Royal Dutch Shell have announced that they are going to build a floating liquefied natural gas facility. This will be the largest floating structure ever built, six times the size of a big aircraft carrier and costing up to $15 billion (full story here).
This is interesting from a game theory and competition point of view.
By making this announcement and committing to spend such a large amount Shell have become the ‘first mover’ in this situation. By moving first they have changed the options for their competitors. A competitor who was considering a similar scheme but was unsure about such a large commitment will now be better off waiting to see the results of the Shell scheme. By being first to commit to this scheme Shell have made it harder for their competitors to justify a similar investment.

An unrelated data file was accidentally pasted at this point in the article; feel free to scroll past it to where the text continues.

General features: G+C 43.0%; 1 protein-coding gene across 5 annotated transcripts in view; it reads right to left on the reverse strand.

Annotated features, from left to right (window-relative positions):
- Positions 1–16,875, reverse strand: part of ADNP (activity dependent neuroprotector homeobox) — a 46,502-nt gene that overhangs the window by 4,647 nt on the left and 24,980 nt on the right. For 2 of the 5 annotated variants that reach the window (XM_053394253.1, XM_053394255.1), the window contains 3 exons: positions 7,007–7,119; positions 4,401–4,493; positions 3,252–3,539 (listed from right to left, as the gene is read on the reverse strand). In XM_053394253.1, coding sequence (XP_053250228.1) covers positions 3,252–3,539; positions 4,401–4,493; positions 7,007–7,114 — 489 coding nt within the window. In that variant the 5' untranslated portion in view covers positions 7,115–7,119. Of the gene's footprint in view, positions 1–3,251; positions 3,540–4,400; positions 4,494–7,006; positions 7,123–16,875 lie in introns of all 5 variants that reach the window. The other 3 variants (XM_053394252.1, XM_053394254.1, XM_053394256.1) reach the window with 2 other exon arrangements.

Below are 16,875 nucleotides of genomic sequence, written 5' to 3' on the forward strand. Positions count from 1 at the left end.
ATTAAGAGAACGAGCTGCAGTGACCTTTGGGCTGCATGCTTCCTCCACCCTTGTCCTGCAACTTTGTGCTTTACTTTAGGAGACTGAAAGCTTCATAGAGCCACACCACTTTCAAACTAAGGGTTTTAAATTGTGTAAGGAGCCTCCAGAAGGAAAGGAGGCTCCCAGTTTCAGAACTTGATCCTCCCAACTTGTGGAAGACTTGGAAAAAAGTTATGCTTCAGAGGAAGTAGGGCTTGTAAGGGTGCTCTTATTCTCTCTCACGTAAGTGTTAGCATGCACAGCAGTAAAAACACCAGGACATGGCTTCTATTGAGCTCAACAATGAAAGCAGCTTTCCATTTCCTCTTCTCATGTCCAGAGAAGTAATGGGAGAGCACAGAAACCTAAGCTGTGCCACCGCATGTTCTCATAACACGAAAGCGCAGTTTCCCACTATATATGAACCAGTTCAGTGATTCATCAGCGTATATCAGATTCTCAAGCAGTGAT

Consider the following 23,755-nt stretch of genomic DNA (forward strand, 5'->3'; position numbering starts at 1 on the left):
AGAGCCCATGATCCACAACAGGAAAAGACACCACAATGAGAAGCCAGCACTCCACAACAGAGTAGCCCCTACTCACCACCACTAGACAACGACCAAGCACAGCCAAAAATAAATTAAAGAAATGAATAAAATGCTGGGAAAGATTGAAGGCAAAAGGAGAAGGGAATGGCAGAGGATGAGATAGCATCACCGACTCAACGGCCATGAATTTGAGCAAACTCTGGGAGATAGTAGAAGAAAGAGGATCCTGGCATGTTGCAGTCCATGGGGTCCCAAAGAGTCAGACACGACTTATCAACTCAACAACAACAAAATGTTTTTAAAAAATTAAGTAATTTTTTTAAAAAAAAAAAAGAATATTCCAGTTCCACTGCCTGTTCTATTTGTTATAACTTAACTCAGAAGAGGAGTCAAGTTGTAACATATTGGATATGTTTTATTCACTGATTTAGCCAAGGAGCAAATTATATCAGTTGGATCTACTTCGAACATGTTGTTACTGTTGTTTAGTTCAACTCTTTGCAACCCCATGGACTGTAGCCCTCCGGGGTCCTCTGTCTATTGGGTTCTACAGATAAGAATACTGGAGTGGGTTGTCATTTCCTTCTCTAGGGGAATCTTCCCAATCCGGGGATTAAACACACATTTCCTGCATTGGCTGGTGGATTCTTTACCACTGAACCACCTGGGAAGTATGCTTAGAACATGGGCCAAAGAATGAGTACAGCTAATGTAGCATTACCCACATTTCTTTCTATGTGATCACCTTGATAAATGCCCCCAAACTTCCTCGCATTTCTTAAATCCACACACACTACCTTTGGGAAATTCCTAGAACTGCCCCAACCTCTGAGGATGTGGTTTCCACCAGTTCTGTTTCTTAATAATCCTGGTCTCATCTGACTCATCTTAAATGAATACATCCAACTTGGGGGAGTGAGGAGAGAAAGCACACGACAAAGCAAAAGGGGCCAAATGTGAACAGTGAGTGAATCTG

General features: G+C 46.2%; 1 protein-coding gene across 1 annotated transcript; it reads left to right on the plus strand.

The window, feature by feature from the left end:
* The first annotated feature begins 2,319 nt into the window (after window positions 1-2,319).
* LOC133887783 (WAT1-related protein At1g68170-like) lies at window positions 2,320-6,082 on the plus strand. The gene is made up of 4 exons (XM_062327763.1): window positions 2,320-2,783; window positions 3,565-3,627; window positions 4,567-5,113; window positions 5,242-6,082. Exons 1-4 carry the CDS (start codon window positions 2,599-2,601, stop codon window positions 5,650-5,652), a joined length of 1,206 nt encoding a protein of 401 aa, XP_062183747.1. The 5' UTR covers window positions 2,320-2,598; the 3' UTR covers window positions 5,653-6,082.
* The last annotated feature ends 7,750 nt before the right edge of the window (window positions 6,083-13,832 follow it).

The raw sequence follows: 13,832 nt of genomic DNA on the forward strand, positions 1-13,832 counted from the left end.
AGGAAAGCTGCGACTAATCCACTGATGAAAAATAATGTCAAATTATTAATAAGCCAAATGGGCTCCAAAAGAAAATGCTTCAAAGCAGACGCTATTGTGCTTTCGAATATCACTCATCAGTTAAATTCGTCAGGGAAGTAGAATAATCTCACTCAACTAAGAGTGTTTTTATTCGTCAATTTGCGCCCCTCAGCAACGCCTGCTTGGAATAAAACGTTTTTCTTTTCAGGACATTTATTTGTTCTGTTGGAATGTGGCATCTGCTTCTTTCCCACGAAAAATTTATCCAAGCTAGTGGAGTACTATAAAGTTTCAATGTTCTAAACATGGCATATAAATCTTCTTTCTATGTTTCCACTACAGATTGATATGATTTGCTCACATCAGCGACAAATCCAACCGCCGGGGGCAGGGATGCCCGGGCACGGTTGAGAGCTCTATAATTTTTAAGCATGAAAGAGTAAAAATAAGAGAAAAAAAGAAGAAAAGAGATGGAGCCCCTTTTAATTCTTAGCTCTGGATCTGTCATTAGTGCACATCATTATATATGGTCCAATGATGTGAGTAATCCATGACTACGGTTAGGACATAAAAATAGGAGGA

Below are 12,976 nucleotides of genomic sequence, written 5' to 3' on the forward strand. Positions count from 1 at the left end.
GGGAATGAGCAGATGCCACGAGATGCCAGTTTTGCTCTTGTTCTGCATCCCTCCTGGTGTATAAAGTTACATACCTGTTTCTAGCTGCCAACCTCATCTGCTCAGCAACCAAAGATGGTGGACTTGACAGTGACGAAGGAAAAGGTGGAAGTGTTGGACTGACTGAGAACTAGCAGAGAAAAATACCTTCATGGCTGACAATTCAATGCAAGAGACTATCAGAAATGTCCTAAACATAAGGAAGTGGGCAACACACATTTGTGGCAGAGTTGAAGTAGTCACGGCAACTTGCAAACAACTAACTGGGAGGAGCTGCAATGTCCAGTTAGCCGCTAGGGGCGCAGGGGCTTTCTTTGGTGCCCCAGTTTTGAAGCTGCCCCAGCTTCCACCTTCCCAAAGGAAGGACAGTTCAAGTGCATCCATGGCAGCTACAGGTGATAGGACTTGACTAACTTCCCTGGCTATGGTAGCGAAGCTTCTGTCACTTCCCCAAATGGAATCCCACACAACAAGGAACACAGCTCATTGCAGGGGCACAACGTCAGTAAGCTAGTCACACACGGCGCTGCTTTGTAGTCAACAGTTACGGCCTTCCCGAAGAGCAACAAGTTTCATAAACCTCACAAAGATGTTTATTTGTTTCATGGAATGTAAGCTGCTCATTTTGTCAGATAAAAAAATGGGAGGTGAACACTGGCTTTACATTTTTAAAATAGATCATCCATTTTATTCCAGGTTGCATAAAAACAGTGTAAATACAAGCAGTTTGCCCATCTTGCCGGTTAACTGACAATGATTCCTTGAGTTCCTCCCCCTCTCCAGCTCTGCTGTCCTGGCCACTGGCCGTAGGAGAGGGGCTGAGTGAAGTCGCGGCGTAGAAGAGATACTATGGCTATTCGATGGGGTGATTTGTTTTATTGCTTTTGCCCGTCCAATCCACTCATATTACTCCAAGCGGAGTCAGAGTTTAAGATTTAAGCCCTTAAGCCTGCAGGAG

If it is successful then Shell will have a greater lead over their competition – they will have achieved a first mover advantage.
Of course, if the scheme fails then any competitors who wait will have the advantage because they won’t have spent the money on a failed scheme.
By going first you change the options that your competitors have, but that doesn’t mean that going first is always best. In any strategic situation you need to recognize that committing first to a course of action will change the game for everyone else. Once you have recognized this then you need to determine whether going first will give a first mover advantage or not.